MARY LOUISE KELLY, HOST:
Forty years ago today, protesters seized the U.S. Embassy in Tehran, launching a hostage crisis that went on and on.
(SOUNDBITE OF ARCHIVED RECORDING)
JIMMY CARTER: We continue to face a grave situation in Iran, where our embassy has been seized. And more than 60 American citizens continue to be held as hostages in an attempt to force unacceptable demands on our country.
KELLY: Then-President Jimmy Carter speaking about the ordeal that ended only after 444 days.
Assal Rad is a research fellow at the nonpartisan National Iranian American Council. She says the hostage crisis continues to cast a shadow over U.S.-Iran relations, which seem to keep getting worse and worse.
ASSAL RAD: It's something that is invoked by somebody who is against, for instance, having the nuclear deal or having any kind of relations in place. It's something that always comes up because for the United States, of course, it was a crisis. It was a trauma, and rightfully so when you have international law and the breaking of sort of diplomatic decorum. It's a really important event that took place from the U.S. perspective. But there is still an Iranian perspective that we must also acknowledge that goes back prior to 1979, and understanding why that takes place.
KELLY: Let's go there and why this moment became so pivotal from the Iranian perspective.
RAD: It stems back to the U.S.-led coup of 1953, something that it took about 50 years until the United States sort of admitted and openly talked about its role in the 1953 coup that ousted Prime Minister Mohammad Mosaddegh and reinstated the shah, who was an authoritarian king.
And so the fear was that the shah would be reinstated again by the United States, and this would occur through the embassy, as it had in 1953. The seizure came two weeks after the shah was actually admitted into the United States for medical treatment. So there is sort of a direct connection in the views of Iranians who took the embassy, which was out of fear of a second coup.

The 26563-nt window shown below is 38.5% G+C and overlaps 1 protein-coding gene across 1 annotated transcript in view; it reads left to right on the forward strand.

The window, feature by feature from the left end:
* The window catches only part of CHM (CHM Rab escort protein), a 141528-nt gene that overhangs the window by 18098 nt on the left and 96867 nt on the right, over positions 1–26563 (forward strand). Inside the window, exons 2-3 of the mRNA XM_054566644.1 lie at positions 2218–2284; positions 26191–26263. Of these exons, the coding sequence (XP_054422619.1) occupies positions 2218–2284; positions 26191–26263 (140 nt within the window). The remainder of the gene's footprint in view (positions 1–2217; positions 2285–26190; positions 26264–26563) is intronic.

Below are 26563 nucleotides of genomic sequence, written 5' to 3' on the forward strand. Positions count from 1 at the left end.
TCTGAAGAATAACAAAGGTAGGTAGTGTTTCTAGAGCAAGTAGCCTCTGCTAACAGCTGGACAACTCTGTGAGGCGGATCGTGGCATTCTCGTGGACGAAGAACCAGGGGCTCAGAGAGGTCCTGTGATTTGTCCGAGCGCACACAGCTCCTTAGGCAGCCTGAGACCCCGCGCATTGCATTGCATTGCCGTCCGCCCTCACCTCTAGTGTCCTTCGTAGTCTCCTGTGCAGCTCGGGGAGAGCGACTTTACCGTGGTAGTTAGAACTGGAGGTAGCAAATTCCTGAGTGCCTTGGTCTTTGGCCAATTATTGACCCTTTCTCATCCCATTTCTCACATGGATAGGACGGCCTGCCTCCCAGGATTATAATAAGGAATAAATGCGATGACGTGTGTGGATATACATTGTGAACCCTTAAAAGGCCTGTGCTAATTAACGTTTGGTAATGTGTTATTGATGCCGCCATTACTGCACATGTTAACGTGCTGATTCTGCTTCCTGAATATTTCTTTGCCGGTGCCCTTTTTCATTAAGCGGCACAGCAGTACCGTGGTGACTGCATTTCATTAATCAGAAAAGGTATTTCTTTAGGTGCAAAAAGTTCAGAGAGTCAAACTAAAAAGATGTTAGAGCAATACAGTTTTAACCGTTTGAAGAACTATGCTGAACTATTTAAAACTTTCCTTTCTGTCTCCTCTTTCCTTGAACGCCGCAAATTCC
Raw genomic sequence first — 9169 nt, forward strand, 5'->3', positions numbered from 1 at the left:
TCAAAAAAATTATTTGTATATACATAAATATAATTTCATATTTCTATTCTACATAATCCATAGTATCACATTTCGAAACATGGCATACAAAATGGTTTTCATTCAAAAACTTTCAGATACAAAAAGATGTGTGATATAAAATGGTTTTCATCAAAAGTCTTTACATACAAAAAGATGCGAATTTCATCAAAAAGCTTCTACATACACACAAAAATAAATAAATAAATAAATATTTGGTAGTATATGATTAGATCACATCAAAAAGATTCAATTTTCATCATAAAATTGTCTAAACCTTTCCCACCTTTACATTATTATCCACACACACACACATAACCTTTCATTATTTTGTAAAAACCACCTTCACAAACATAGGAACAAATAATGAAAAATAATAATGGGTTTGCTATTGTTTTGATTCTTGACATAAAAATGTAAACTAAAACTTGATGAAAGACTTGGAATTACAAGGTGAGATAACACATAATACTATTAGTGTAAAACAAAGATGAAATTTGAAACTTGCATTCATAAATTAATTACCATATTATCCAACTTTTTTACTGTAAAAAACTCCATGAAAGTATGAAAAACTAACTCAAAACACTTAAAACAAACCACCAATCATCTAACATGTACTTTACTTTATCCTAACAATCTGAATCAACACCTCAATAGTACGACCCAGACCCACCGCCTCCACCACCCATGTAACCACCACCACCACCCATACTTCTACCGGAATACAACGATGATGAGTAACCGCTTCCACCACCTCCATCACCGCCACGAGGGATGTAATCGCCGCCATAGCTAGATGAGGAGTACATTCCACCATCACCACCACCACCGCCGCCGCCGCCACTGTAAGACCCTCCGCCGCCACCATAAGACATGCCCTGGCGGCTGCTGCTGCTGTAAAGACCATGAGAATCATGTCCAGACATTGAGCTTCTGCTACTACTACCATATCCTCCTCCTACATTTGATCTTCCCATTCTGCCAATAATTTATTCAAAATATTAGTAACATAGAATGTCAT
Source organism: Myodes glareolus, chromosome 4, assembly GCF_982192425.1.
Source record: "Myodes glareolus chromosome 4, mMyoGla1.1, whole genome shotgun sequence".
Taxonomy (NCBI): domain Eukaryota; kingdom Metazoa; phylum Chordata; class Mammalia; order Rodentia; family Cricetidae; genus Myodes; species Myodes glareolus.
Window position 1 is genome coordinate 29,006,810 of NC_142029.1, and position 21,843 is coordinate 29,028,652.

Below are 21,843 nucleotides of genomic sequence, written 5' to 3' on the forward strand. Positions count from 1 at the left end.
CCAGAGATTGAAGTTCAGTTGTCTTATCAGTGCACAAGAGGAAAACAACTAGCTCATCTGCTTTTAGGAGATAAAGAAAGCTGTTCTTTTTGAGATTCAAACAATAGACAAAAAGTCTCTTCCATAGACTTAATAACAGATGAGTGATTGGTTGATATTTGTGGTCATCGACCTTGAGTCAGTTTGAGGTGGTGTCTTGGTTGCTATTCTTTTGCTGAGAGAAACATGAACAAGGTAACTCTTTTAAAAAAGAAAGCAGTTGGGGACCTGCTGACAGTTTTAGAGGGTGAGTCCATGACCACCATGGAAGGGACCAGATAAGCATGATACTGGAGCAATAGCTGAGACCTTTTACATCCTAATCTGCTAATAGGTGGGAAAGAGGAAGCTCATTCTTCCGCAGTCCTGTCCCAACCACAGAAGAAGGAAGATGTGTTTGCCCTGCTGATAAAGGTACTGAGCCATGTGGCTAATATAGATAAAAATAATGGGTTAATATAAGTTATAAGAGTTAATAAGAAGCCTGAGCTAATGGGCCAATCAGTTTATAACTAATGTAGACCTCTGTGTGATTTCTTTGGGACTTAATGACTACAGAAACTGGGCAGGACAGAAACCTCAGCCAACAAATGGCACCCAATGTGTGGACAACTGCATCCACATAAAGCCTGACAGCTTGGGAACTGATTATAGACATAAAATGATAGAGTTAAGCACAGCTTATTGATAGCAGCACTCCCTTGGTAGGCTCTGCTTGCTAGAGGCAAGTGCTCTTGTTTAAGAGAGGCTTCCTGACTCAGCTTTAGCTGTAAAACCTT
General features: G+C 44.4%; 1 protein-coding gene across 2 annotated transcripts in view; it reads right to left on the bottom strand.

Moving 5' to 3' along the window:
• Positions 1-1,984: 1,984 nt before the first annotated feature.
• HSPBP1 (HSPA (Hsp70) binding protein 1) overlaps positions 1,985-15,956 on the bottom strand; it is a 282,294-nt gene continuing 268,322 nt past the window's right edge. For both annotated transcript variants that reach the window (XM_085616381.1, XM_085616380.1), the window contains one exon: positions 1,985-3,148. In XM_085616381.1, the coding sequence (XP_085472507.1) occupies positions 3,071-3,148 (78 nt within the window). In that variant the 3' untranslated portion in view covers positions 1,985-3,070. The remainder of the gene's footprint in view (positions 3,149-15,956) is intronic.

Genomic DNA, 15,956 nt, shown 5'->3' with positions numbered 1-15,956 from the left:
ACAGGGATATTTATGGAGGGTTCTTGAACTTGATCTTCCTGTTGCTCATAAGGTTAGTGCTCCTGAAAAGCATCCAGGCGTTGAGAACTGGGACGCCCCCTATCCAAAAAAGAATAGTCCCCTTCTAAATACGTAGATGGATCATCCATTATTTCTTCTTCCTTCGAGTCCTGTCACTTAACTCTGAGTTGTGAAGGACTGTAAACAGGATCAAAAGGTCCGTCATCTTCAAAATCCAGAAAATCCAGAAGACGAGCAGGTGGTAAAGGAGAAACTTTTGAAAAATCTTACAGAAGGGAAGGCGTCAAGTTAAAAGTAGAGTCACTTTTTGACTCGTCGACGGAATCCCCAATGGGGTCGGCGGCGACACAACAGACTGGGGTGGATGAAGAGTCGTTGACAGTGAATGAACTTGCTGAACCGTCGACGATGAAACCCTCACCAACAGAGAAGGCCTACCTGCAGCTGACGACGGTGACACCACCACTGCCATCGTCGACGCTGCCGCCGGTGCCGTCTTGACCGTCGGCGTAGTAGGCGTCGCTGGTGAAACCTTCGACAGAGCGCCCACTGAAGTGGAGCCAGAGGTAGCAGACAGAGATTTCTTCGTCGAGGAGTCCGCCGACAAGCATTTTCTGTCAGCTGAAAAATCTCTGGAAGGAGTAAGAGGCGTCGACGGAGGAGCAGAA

KELLY: I wonder for you, as someone born in America but to Iranian parents who came here after the revolution, how did you come to understand the hostage crisis and what it meant?
RAD: As an Iranian American, it's challenging because you feel like this heritage that you have, this country of heritage is somewhat vilified. And it creates a challenge for your own ability to assimilate and be considered really an American.
KELLY: Do younger Iranians - those who, like you, were born after 1979 - do they feel towards America the same that their parents or grandparents did back around the time of the hostage crisis?
RAD: I would speak of both generations and say that their animosity was towards U.S. policy, not Americans. In terms of generational shift, I think the shift is a reflection of a generation that wants to move forward, rather than look backward. Right now, the majority of the Iranian population was born after 1979, was born after the revolution. And for them, these historical grievances are more important when they are relevant to the contemporary situation.
So, for instance, you know, they're more concerned about the United States pulling out of the Iran nuclear deal, the JCPOA, than they are about actions that took place decades ago. I would certainly say there is a generational shift, and one of their aspirations is to have Iran not be isolated, come into the international fold. And, of course, that means better relations with the United States.
KELLY: Thank you very much for your time.
RAD: Thank you.
KELLY: That's Assal Rad of the National Iranian American Council talking on this 40th anniversary of the Iran hostage crisis. Transcript provided by NPR, Copyright NPR.